Another aggravating and limiting aspect of Bridge – and this is the killer – is it’s nearly impossible to change a keyword once you’ve created one. If you create a new keyword and have a typo, like “Chicagi” and realize this only after you’ve applied it to 200 photos – you literally have to go back to each one and change the keyword spelling. You can’t overwrite the “Chicagi.” You have to create a new keyword “Chicago,” apply it to each photo and then delete “Chicagi” from every individual photo. Serious buzzkill.

iPhoto, on the other hand, does not support hierarchies out of the box. As I mentioned, iPhoto just flattened all of my keywords on import. In addition, when you CMD-K to open the keyword dialogue, all of the keywords are represented as buttons with a very limited space. It’s like they thought people would only use 12 characters per keyword, never imagining we’d want to use a hierarchy. Thus, though all of my keyword structure was preserved in a manner, finding the right keyword is impossible when you are in the “button” view of the keywords. A keyword like “Location, United States, New York, Long Island” is only viewable as “Location, Ne.”

It is possible to view the keywords in their entirety, but only when hitting the “Edit Keywords” button on the keyword window. You can’t copy and paste a lengthy keyword structure to ensure you’re recreating the right hierarchy, nor can you easily search your keywords for the right one – an invaluable tool that Windows Live Gallery had. The only thing you can do is delete, rename or create a shortcut for the keyword.

There is, however, an aftermarket plug-in which is aptly named “Keyword Manager.” This tool purports to be quite flexible. The freeware trial version comes with strings attached via TrialPay that I don’t want to deal with. I’d like to buy the software and kick it around. It looks like it has everything I want and there’s no similar plug-in available for Bridge :-(. My only concern is that I want to be certain when I export photos that I can attach the keywords as metadata. We’ll see!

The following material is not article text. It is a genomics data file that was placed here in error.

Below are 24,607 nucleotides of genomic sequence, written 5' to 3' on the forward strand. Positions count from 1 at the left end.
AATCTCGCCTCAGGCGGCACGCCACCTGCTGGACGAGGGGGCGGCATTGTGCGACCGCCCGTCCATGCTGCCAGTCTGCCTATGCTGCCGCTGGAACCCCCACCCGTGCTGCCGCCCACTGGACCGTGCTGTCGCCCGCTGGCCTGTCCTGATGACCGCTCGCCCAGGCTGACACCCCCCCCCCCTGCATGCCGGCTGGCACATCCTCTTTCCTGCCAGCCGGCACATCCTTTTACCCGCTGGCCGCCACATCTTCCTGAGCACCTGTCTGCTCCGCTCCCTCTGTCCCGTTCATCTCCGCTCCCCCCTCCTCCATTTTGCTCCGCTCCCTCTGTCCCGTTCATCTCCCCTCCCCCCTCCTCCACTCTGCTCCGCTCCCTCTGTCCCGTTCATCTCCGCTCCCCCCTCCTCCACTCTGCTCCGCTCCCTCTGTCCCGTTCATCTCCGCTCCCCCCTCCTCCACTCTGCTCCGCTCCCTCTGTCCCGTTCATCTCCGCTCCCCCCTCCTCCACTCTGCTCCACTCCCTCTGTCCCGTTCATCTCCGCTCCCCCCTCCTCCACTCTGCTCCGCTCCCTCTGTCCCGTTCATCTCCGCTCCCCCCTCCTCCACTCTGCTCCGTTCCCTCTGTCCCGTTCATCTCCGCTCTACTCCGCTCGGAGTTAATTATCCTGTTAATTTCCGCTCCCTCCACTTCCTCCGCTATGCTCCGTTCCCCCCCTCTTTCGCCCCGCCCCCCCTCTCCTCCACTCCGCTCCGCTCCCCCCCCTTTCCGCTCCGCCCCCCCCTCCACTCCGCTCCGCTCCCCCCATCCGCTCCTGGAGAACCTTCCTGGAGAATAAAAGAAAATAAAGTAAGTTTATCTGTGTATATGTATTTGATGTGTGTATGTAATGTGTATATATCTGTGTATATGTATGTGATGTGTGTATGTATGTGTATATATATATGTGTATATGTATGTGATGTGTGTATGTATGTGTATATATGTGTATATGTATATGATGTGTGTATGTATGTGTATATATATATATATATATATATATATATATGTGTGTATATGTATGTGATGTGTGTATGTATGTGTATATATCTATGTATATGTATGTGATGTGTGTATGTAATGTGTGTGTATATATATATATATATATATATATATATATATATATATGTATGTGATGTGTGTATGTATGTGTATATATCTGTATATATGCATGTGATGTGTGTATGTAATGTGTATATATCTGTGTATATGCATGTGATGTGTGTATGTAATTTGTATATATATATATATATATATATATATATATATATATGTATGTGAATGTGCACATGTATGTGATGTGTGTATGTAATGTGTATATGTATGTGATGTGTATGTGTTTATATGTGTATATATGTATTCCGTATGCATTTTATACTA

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Print Screen CMD-Shift-3 or CMD-Shift-4: Mac Keyboard Shortcut of the Day

CMD+Shift+3 = full screenshot

CMD+Shift+4 = crosshairs to drag area for partial shot

Images saved to desktop

Yesterday I wanted to demonstrate how to find out the size of my trash file on a Mac. In order to do that, I also wanted to show an image of the Mac Inspector window that was opened. Thus, I also learned how to take a screenshot, or perform a “print screen,” on a Mac.

What’s lovely is that it’s possible to take a whole screenshot or just a partial shot. This WikiHow page gives a far better explanation than I, but the nut of it is that it’s pretty easy. So easy, in fact, that I’m not repeating the commands I put in bold above.